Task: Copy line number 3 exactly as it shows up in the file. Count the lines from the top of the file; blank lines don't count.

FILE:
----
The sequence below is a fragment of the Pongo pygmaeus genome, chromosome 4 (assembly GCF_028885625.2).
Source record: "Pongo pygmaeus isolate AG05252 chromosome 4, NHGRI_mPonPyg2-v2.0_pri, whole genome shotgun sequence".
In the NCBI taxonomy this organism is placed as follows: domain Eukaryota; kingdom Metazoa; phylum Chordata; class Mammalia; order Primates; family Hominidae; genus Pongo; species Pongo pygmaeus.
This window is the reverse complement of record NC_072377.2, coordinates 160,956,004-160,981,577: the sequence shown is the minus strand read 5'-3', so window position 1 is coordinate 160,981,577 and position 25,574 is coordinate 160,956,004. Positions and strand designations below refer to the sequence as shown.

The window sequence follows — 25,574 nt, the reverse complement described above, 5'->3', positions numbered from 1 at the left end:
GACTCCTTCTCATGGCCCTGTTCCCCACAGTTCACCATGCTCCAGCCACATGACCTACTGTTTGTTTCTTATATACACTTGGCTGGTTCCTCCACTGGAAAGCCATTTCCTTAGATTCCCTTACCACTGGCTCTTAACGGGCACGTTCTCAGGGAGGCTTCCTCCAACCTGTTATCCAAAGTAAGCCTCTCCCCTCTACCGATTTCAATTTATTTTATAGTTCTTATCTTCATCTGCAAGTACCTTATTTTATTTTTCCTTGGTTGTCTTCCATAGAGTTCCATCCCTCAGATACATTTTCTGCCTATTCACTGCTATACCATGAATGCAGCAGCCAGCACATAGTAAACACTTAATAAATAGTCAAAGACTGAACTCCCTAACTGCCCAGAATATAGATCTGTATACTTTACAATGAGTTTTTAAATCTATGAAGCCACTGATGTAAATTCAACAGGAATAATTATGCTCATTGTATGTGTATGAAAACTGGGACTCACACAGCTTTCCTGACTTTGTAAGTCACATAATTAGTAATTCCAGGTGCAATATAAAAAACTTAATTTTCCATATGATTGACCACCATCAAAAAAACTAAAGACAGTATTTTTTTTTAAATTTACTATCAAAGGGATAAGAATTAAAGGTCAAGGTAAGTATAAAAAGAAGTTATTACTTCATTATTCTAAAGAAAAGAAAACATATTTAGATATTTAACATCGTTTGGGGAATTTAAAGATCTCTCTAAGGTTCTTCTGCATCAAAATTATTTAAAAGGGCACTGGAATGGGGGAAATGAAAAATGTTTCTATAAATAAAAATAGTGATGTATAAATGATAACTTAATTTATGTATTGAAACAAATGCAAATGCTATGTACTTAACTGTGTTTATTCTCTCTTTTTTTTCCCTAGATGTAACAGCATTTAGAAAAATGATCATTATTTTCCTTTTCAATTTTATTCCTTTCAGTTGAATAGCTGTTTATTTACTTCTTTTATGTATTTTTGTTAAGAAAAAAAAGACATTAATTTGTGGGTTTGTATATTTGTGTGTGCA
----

In the NCBI taxonomy this organism is placed as follows: domain Eukaryota; kingdom Metazoa; phylum Chordata; class Mammalia; order Primates; family Hominidae; genus Pongo; species Pongo pygmaeus.